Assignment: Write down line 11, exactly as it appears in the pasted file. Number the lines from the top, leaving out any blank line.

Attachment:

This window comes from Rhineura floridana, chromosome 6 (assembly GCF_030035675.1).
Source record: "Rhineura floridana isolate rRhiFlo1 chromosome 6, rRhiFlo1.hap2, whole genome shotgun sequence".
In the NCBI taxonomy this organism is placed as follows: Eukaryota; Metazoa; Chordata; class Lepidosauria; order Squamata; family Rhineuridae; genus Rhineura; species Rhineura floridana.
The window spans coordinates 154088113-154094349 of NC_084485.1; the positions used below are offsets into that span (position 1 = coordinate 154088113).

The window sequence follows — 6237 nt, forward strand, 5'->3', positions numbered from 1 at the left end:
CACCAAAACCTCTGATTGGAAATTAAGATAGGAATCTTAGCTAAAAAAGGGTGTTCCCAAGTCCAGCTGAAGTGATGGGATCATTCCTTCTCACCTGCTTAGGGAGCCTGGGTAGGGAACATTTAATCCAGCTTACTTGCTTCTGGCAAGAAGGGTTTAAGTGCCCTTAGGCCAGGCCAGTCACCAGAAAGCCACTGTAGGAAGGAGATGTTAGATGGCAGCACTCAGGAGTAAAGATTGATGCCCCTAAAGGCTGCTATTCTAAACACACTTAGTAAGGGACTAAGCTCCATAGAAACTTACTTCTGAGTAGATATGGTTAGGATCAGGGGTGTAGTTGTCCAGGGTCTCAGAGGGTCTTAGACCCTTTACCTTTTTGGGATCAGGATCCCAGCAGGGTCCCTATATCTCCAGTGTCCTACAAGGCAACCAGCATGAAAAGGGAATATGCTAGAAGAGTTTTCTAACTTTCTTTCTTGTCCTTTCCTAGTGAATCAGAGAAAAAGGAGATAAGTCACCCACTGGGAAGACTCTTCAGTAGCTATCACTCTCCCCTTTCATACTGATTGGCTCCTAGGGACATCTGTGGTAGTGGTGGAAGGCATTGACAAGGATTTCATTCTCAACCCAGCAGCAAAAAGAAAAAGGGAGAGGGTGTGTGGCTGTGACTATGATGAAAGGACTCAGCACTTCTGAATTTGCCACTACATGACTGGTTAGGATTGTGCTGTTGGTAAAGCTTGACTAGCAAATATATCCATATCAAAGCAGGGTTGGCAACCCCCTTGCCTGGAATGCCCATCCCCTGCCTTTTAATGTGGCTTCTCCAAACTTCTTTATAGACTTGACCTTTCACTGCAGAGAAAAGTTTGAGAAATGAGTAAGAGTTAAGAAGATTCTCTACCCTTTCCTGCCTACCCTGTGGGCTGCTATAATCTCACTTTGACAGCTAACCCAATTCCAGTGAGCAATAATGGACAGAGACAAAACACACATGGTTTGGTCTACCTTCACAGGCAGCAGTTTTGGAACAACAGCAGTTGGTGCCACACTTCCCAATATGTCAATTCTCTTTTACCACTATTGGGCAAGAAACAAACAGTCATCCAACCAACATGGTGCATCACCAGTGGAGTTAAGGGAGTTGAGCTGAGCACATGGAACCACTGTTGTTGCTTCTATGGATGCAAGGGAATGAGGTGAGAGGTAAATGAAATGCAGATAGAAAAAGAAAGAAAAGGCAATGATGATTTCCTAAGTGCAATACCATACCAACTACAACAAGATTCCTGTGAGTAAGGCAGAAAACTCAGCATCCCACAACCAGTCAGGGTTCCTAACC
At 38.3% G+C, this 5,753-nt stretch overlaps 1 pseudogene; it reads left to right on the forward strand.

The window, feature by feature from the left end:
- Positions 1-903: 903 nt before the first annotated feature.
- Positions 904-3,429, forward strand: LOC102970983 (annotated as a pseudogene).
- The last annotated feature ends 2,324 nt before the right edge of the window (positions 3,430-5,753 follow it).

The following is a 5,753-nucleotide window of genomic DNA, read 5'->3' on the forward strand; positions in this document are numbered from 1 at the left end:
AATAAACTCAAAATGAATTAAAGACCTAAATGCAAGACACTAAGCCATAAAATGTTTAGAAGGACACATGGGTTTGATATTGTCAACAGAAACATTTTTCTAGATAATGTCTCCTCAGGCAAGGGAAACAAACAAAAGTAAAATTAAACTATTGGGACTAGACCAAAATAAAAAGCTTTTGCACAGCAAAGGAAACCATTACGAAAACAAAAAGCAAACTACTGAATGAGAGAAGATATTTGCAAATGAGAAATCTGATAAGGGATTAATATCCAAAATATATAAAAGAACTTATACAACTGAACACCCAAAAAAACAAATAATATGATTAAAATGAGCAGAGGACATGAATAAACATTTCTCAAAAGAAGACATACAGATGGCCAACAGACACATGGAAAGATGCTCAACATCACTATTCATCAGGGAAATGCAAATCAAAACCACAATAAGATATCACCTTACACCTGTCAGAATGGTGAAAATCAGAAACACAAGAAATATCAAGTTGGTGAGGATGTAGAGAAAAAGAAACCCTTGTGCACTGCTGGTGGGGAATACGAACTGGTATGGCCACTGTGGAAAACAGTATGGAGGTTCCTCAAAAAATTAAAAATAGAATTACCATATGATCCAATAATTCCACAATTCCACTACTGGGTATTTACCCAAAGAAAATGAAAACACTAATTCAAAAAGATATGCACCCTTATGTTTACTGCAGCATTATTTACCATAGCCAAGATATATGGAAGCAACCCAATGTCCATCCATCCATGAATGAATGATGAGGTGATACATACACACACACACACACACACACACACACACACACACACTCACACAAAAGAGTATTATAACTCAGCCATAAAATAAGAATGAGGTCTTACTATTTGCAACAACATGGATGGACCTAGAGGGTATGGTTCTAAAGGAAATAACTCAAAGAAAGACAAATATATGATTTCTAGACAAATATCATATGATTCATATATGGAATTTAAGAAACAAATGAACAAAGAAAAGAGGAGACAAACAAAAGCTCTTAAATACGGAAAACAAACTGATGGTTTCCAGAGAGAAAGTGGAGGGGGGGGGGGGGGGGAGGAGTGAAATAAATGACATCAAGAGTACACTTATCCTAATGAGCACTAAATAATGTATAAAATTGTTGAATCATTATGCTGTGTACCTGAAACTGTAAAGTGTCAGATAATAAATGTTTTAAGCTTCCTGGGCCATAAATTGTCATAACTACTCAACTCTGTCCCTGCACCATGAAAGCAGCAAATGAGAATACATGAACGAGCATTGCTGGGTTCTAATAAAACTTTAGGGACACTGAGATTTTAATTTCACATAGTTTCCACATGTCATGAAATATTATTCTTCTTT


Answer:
- The last annotated feature ends 2,324 nt before the right edge of the window (positions 3,430-5,753 follow it).